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Key Reviews: ‘Hope: Part II of a Mexican Trilogy’

The Key: Young Critics Mentorship Program is back for our third year, and with a new format! This year’s cohort: Ada Alozie, Alisa Boland, Anyah Royale Akanni,  Hannah Antman, Mariah Schultz, and Yiwen Wu. The third show of our session was Hope: Part II of a Mexican Trilogy produced by Teatro Vista at The Den Theatre. Read selections from each critic below, and click through to their author profiles to read the full critique and learn more about them! The Key is co-facilitated by Regina Victor and Oliver Sava. 

Hannah Antman: “Directors Bruce and Gutierrez landed some evocative and heartfelt moments. Hope is a true period piece, in the sense that it showcases the past in order to illuminate something about our world today. I found Betty’s deep fear of the atomic bomb to be especially prescient, reflecting many young people’s current fears about climate change – in 1961 or 2019, being a teenager comes with the threat of the world ending. As an extension of that fear, Betty (excellently portrayed by Caraballo), has a series of imagined phone calls between herself and JFK (and later, Fidel Castro). I found these fantasy phone calls to be particularly compelling, and I wish the rest of the play delved as deep in its theatrical risk-taking.” –  Read Hannah Antman’s full critique and learn more about the author!  Continue reading “Key Reviews: ‘Hope: Part II of a Mexican Trilogy’”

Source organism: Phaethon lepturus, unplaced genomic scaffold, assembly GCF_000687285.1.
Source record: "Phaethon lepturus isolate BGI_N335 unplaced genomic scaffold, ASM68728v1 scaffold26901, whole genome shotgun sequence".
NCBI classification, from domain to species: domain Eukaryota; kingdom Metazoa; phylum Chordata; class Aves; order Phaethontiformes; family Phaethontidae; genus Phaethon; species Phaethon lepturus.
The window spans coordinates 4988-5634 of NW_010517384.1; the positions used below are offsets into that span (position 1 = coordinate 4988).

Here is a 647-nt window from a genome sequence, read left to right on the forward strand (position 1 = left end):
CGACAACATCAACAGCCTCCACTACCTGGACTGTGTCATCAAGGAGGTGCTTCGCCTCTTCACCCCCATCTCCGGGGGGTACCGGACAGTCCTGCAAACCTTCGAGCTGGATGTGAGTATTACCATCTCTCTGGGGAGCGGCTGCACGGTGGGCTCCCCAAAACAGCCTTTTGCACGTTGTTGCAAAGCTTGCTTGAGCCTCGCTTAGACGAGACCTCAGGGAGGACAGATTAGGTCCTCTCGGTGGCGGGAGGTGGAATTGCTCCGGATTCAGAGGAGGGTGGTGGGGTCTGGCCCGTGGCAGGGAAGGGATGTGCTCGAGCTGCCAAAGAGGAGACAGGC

‘Kentucky’ at the Gift Theatre Takes You on a Hilarious and Devastating Journey Back Home Again

(left to right) Ana Silva, Emjoy Gavino and Maryam Abdi. Photo by Claire Demos.

Kentucky begins with Hiro (Emjoy Gavino), a young New York professional, as she plans her first trip home to her small Kentucky town in years. Hiro’s abusive father (Paul D’Addario) has kept her away, but she is making an exception to travel home for her sister’s wedding. Or rather, as she reveals to her therapist (Ana Silva) in the opening scene, to sabotage her sister’s wedding; she believes that 22-year-old Sophie (Hannah Toriumi) is far too young to make such a decision. Throughout her journey, Hiro is serenaded by a Greek chorus of sorts, played by Ana Silva and Maryam Abdi, who alternate between singing about the events and playing background characters.

The tone here hews heightened and comedic despite the serious issues explored in the script; director Chika Ike has managed to weave together the two extremes quite well. Kentucky at The Gift Theatre is a delightful comic romp wrapped around a heart-rending family drama, that asks pressing questions about the long game of self-identity, and breaking cycles of abuse.